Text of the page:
Last updated on September 25, 2020 by Dan Nanni
Suppose you want to write-protect some important files on Linux, so that they cannot be deleted or tampered with by accident or otherwise. In other cases, you may want to prevent certain configuration files from being overwritten automatically by software. While changing their ownership or permission bits on the files by using
chmod is one way to deal with this situation, this is not a perfect solution as it cannot prevent any action done with root privilege. That is when
chattr comes in handy.
chattr is a Linux command which allows one to set or unset attributes on a file, which are separate from the standard (read, write, execute) file permission. A related command is
lsattr which shows which attributes are set on a file. While file attributes managed by
lsattr are originally supported by EXT file systems (EXT2/3/4) only, this feature is now available on many other native Linux file systems such as XFS, Btrfs, ReiserFS, etc.
In this tutorial, I am going to demonstrate how to use
chattr to make files immutable on Linux.
lsattr commands are a part of
e2fsprogs package which comes pre-installed on all modern Linux distributions.
Basic syntax of
chattr is as follows.
$ chattr [-RVf] [operator][attribute(s)] files...
The operator can be
+ (which adds selected attributes to attribute list),
- (which removes selected attributes from attribute list), or
= (which forces selected attributes only).
Some of available attributes are the following.
a: can be opened in append mode only.
A: do not update atime (file access time).
c: automatically compressed when written to disk.
C: turn off copy-on-write.
i: set immutable.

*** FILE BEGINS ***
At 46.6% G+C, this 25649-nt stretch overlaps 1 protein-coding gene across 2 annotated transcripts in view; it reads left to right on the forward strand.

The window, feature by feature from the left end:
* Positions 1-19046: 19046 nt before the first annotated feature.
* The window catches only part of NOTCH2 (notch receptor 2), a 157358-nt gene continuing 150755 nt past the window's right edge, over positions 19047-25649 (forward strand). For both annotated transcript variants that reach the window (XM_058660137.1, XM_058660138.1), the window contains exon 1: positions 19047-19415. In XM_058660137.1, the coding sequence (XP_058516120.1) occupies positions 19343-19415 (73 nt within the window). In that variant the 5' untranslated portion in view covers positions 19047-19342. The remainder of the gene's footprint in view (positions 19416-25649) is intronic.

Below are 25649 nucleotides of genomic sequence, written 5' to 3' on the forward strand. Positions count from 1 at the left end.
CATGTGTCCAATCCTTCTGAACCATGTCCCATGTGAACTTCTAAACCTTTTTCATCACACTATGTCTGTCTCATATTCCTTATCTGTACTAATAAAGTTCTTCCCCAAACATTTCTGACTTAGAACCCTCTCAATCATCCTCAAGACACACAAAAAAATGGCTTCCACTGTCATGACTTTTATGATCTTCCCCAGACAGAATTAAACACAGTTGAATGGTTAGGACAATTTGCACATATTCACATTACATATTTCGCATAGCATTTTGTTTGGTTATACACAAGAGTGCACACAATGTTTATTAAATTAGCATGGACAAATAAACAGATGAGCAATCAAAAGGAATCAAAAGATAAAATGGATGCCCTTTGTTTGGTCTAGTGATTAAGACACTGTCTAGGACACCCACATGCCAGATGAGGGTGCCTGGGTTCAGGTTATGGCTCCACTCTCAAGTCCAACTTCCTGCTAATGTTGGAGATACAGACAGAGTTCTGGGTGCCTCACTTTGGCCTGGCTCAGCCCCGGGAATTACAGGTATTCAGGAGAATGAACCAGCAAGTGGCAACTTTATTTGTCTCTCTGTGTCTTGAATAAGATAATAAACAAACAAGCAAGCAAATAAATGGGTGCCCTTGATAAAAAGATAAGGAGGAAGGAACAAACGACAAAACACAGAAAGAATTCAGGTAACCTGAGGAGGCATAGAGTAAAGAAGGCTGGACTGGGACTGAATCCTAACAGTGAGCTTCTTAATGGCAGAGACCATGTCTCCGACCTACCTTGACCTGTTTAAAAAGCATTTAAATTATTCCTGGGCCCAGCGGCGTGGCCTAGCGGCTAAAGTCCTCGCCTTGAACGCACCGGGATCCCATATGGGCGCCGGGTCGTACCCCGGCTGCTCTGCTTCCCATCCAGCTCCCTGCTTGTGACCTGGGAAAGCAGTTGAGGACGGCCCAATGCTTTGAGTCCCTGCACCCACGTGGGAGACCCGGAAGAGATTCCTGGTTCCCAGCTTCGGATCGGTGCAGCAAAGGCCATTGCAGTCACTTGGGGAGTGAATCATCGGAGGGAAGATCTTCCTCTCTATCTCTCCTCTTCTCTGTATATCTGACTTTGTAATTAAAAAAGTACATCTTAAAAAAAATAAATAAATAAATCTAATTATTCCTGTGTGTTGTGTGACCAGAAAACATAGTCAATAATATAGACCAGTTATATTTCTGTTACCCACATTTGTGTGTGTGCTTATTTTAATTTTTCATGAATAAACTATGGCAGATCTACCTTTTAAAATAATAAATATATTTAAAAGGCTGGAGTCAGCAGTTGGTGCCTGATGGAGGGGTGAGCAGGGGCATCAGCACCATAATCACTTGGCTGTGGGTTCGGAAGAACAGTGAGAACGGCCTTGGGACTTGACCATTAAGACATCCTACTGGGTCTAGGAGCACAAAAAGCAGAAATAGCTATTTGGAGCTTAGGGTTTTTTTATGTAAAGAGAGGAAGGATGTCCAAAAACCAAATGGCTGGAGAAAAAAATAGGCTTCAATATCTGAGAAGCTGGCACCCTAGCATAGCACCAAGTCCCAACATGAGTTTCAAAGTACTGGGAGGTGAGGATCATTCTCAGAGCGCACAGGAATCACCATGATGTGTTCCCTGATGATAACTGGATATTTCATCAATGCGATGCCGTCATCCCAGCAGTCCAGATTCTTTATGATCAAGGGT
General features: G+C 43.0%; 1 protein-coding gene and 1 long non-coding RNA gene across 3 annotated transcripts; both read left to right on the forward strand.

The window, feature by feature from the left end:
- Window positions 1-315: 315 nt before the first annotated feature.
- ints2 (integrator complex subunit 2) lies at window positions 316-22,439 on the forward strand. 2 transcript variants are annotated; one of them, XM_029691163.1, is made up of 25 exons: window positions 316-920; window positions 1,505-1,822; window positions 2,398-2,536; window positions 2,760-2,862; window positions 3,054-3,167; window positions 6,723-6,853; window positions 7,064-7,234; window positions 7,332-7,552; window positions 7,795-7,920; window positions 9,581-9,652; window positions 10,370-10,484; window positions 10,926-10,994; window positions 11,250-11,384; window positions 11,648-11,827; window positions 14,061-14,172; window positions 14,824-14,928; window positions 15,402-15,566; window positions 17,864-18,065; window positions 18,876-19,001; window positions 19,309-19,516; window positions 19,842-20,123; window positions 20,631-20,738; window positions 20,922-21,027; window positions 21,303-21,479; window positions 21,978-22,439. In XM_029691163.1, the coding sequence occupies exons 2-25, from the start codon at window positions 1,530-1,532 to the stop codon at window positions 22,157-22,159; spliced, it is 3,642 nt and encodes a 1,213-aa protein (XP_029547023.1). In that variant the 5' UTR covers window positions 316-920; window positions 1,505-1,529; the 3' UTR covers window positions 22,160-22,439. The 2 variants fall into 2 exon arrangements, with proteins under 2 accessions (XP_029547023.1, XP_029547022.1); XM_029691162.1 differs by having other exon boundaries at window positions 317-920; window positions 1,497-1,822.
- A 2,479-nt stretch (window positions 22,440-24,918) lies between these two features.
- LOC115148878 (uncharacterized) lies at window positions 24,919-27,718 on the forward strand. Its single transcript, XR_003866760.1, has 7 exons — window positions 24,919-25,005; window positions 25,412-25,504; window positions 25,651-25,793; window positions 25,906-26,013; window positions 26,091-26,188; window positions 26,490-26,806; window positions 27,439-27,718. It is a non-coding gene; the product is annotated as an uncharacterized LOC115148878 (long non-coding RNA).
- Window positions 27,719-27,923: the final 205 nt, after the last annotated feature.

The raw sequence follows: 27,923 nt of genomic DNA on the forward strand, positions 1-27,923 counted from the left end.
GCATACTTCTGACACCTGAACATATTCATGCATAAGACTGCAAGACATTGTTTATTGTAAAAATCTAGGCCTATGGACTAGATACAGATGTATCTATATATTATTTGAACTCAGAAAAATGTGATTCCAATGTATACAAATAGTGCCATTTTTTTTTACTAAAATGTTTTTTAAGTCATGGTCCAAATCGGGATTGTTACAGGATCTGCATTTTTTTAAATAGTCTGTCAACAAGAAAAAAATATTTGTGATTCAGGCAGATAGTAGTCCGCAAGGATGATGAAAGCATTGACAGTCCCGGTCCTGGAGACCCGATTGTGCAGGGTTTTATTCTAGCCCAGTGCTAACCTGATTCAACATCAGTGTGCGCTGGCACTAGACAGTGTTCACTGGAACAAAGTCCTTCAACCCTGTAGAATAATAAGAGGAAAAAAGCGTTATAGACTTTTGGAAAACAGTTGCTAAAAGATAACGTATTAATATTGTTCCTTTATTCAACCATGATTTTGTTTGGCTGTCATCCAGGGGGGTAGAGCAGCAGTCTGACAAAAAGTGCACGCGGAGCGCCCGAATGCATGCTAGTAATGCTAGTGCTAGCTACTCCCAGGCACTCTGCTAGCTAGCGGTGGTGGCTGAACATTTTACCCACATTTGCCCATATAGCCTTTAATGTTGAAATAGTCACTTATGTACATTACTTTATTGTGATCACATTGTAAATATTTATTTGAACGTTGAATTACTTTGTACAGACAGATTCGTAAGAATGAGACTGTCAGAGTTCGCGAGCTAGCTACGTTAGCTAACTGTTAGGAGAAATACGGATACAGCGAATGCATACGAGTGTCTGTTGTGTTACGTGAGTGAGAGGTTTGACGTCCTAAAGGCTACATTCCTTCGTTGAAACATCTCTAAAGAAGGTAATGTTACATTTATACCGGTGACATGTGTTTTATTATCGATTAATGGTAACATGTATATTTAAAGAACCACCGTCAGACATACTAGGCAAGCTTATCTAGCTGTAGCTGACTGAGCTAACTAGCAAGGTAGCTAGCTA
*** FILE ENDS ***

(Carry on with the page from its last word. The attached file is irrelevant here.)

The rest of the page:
s: securely deleted with automatic zeroing.
To make a file immutable, you can add immutable attribute to the file as follows. For example, to write-protect
$ sudo chattr +i /etc/passwd
Note that you must use root privilege to set or unset immutable attribute on a file. Now verify that immutable attribute is added to the file successfully.
$ lsattr /etc/passwd
Once the file is set immutable, this file is impervious to change for any user. Even the root cannot modify, remove, overwrite, move or rename the file. You will need to unset the immutable attribute before you can tamper with the file again.
To unset the immutable attribute, use the following command:
$ sudo chattr -i /etc/passwd
If you want to make a whole directory (e.g.,
/etc) including all its content immutable at once recursively, use
$ sudo chattr -R +i /etc
Another useful attribute is append-only attribute which forces a file to grow only. You cannot overwrite or delete a file with append-only attribute set. This attribute can be useful when you want to prevent a log file from being cleared by accident.
Similar to immutable attribute, you can turn a file into append-only mode by:
$ sudo chattr +a /var/log/syslog
Note that when you copy an immutable or append-only file to another file, those attributes will not be preserved on the newly created file.
In this tutorial, I showed how to use
lsattr commands to manage additional file attributes to prevent (accidental or otherwise) file tampering. Beware that you cannot rely on
chattr as a security measure as one can easily undo immutability. One possible way to address this limitation is to restrict the availability of
chattr command itself, or drop kernel capability
CAP_LINUX_IMMUTABLE. For more details on
chattr and available attributes, refer to its man page.
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